Back to Urban Regeneration

Recycle Buildings

Empty and under-used buildings are blight on surrounding areas and waste of potential resources. As evidence of dereliction, they cause disproportionate damage to local morale and reinforce an overall sense of urban decline.

Bringing buildings back to beneficial use requires sustained action. Every local authority should be required to produce a comprehensive empty property strategy for their area. In the commercial sector, there is scope for making greater use of redundant offices and empty space over shops for housing. Incentives to owners could include a reduction in business rates. Sanctions could, meanwhile, be applied to owners of derelict and poorly maintained residential properties left vacant for more than a year by making them pay a special higher council tax charge.

In addition, the irregularity should be removed whereby renovation work on empty dwellings carries Value Added Tax (VAT) at a punitive 17.5%, but new house building and conversion of commercial premises for housing are exempt. Ideally, refurbishment and conversion work should be zero-rated. If European Union policy rules this out, the minimum rate of 5% VAT to all house building and conversion should be applied. A significant proportion of the extra revenue raised should then be used to fund regeneration and development on recycled land

Clearer planning guidance is needed on how the options for regenerating historic districts and 'landmark' buildings can best be assessed. Conservation bodies role should be reviewed to ensure they are able to act as catalysts for local regeneration schemes. The business rate exemption for empty 'listed' buildings creates a perverse incentive for owners to leave them vacant and should be removed.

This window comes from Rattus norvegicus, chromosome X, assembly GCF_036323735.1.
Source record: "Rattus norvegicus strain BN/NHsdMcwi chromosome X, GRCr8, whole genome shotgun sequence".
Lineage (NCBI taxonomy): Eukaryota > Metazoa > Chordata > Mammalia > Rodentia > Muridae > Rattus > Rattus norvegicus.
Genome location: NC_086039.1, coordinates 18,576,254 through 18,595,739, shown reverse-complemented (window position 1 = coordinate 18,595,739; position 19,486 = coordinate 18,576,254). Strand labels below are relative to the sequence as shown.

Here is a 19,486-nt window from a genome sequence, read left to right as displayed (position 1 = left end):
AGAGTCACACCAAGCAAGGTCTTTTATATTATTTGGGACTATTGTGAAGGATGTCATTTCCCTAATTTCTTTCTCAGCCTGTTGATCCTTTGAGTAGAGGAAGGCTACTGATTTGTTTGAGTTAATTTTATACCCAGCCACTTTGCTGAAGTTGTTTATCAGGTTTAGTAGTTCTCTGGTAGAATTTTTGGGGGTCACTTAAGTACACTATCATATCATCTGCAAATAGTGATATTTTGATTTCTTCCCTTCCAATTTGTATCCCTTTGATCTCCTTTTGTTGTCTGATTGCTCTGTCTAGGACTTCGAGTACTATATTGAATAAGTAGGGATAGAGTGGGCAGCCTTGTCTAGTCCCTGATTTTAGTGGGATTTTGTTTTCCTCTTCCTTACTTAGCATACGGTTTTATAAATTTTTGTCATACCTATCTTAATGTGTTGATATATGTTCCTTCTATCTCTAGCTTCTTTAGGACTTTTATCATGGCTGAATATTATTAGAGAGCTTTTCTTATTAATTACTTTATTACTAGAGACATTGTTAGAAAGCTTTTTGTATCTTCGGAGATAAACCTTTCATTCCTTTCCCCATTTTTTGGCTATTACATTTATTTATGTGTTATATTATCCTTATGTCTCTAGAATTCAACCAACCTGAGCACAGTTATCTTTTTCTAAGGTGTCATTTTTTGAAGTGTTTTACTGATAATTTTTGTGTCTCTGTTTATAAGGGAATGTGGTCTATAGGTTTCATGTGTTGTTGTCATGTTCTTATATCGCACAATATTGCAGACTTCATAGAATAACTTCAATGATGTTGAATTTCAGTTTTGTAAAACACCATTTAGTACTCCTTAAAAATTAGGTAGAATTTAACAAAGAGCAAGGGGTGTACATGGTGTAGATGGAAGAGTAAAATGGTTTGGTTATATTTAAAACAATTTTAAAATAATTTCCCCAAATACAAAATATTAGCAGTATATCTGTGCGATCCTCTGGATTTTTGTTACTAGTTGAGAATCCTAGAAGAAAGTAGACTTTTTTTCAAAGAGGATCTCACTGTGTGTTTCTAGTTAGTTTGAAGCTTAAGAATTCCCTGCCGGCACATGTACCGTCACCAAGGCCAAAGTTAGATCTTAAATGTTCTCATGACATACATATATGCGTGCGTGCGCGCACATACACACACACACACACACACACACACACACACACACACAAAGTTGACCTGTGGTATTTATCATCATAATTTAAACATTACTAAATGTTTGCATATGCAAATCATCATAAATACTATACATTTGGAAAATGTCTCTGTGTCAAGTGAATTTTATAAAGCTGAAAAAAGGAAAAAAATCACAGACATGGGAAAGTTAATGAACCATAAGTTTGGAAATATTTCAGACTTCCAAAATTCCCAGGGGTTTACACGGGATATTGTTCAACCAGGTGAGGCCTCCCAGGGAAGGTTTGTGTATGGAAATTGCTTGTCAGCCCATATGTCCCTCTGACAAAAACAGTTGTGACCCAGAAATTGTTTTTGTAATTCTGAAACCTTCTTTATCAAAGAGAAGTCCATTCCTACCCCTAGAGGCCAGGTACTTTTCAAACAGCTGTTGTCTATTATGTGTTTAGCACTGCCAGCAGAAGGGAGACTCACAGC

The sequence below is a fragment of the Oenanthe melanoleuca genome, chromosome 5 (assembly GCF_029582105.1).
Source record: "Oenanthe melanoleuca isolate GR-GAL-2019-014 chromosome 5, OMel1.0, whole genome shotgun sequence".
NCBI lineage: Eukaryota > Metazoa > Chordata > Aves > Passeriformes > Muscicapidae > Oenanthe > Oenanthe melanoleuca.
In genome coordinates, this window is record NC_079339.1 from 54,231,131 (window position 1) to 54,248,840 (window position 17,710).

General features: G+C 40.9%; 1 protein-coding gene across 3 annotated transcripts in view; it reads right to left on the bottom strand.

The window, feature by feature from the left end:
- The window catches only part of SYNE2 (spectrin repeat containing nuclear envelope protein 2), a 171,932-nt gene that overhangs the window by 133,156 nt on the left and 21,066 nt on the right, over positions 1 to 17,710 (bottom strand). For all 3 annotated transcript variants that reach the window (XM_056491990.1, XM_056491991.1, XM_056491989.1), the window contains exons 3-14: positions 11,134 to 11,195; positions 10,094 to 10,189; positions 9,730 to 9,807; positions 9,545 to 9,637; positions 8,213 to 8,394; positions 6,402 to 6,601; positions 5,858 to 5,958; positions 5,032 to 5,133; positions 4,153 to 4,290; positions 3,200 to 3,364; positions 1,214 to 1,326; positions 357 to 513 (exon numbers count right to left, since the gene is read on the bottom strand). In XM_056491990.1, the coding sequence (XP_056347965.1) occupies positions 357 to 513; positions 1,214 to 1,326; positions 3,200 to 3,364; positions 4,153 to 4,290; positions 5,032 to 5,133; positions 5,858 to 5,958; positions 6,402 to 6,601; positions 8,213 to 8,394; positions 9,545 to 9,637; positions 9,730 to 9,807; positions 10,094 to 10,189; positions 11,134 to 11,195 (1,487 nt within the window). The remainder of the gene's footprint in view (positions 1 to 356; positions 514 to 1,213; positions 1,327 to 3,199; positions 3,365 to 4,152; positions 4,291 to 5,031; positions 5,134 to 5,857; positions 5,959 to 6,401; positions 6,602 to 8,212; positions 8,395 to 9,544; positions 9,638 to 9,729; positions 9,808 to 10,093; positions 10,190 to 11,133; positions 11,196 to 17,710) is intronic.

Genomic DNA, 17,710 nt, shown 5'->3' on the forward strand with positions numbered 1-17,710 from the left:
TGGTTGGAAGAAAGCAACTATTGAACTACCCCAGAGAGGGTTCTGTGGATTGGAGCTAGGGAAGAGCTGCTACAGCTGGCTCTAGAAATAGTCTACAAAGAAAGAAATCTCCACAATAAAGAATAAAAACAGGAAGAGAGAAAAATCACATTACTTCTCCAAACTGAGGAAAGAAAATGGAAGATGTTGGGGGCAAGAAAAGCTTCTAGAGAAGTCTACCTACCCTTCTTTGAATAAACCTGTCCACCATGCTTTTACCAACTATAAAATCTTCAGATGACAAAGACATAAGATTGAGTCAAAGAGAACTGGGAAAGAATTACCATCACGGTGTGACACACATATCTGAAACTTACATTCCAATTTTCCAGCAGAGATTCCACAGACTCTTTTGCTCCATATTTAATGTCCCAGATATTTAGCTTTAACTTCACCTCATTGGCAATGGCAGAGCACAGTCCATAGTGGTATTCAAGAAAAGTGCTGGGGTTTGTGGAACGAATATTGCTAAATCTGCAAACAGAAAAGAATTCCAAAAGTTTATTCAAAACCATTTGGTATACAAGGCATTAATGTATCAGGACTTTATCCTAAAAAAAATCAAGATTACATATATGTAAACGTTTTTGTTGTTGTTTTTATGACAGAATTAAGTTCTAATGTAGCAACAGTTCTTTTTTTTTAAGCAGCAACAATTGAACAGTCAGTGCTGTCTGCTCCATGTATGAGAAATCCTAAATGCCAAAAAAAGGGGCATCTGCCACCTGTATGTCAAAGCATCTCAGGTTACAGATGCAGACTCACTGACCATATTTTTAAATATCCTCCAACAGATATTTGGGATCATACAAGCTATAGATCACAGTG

Some repair work needed in our town and cities is on a grand scale. However, there are also smaller eyesores and under-used spaces where local communities could take action if the right support was available.  Money should be made available so that local people and voluntary groups can tackle these 'tears in the urban fabric' for themselves.

bulletGive local authorities a statutory duty to maintain an empty property strategy that sets clear targets for reducing levels of vacant stock.
bulletIntroduce new measures to encourage the restoration and the use of historic buildings left empty by their owners.
bulletFacilitate the conversion of more empty space over shops into flats by providing additional public assistance, including public equity stakes and business rate reductions.
bulletHarmonise VAT rates at a zero rate in respect of new building and conversions and refurbishments. If harmonisation can only be achieved at a 5% rate, then a significant part of the proceeds should be re-invested into urban regeneration.
bulletEstablish a ten-year national programme to help repair our towns, whereby community groups and voluntary organisations can access the resources needed to tackle derelict buildings and other eyesores that are spoiling their neighbourhood.